I just returned from the Consumer Electronics Show (#CES2017) in Las Vegas, and I can tell you that it is a very exciting time for cities and states to invest in smart technologies! The team at Panasonic invited me (aka GovGirl) to cover their exhibit, and I’m thrilled that government agencies were a central part of their “future infrastructure” concept.
Panasonic is known for unveiling consumer technologies at CES, including high end audio and photography equipment. This year, cities took center stage as the company showcased connected technologies designed to improve the quality of life for citizens.
Check out my recap video of what I saw at CES:
Want to be a #smartcity? It really starts with smart infrastructure. Why have one technology that talks to just one system when you can have connected technologies that integrate with the overall infrastructure?
Panasonic has partnered with the City of Denver over the past year, and recently the Colorado Department of Transportation, to bring the concept of smart cities and smart highways to a reality. Check out footage from the #PanasonicCES press conference, where they invited Mayor Hancock of Denver and the director of the Colorado DOT onstage to unveil their projects.
Have you seen the recent viral dash cam video of a smart car predicting a crash two cars ahead? Think of all the ways smart cars and infrastructure could impact our cities. One of the concepts behind smart transportation is that sensors in vehicles could communicate with other vehicles, pedestrians and the overall smart infrastructure in order to predict and avoid crashes. The number I’m hearing is that traffic accidents could potentially be reduced by 80 percent!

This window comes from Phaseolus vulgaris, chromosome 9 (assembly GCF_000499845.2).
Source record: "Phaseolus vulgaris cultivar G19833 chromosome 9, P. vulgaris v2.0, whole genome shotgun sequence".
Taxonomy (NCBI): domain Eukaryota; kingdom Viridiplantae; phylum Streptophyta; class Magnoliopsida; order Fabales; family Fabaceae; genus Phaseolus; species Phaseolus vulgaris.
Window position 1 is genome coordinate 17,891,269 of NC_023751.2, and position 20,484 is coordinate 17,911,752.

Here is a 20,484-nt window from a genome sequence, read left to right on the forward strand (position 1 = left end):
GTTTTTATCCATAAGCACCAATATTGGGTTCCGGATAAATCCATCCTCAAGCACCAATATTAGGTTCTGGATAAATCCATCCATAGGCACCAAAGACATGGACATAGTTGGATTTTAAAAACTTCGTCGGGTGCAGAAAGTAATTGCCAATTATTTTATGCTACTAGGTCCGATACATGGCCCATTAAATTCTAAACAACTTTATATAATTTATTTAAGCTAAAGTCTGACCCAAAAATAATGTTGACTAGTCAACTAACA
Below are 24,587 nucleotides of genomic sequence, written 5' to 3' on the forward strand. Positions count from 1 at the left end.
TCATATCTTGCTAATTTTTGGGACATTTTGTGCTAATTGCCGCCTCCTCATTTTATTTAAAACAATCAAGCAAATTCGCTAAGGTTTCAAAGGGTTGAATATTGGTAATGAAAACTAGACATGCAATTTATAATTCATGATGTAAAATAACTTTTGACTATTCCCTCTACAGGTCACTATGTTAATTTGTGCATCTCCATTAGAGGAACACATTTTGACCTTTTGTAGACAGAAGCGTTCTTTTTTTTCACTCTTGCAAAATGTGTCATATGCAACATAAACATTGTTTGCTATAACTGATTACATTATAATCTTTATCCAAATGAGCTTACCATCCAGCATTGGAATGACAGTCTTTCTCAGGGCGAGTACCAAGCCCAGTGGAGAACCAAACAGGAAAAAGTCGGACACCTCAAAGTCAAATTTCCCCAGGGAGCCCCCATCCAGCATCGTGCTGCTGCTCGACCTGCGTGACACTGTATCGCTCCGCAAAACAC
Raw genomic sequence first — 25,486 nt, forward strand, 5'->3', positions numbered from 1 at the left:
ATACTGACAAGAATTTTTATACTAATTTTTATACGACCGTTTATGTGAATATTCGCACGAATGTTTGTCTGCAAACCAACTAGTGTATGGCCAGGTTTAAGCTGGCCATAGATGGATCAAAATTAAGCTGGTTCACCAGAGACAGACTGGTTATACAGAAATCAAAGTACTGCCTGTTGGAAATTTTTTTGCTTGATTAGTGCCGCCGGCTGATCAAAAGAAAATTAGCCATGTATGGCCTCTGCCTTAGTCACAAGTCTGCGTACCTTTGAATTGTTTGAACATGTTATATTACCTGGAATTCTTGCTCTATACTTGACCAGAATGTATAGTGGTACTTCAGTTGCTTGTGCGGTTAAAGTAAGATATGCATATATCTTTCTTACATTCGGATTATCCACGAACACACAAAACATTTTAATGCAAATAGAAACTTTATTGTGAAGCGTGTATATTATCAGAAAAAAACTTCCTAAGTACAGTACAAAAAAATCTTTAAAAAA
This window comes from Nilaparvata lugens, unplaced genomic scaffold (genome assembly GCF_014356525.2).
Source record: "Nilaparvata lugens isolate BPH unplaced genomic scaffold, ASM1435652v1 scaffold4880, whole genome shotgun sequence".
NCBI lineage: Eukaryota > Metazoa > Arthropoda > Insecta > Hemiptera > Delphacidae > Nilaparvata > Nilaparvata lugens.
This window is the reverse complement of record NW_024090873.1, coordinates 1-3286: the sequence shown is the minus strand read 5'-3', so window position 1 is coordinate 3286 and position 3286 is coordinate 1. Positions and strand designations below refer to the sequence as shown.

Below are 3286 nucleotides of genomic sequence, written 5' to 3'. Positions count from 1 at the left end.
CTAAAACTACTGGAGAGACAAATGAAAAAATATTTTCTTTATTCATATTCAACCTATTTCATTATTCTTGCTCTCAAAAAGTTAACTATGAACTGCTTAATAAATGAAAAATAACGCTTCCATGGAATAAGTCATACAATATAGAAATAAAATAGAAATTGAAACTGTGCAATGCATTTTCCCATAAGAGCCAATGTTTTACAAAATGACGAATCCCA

In the Panasonic booth, I got to see other smart city technology up close. Plans for a smart bus shelter are pretty impressive. Government agencies want citizens to use public transportation because it reduces traffic congestion, accidents and smog, among many other reasons. However, public transportation is typically underused. Citizens just don’t have a high expectation of the user experience. Enter the smart bus shelter. While waiting for your bus, you’ve got WiFi, charging outlets and a touch screen display where you can see where your bus is in real-time. If your bus is running late, you can schedule an Uber right from the touch interface. This concept shelter comes equipped with security cameras that are designed to feed into the central command center that gives the city one interface to monitor their connected devices.
Add in smart parking meters that allow citizens to find open spaces and feed the meter via an app, and also smart streetlights that dim to save energy when pedestrians and vehicles aren’t around – and you’ve got a truly connected community!
Here is a Facebook Live video that I shot while visiting the CES exhibit: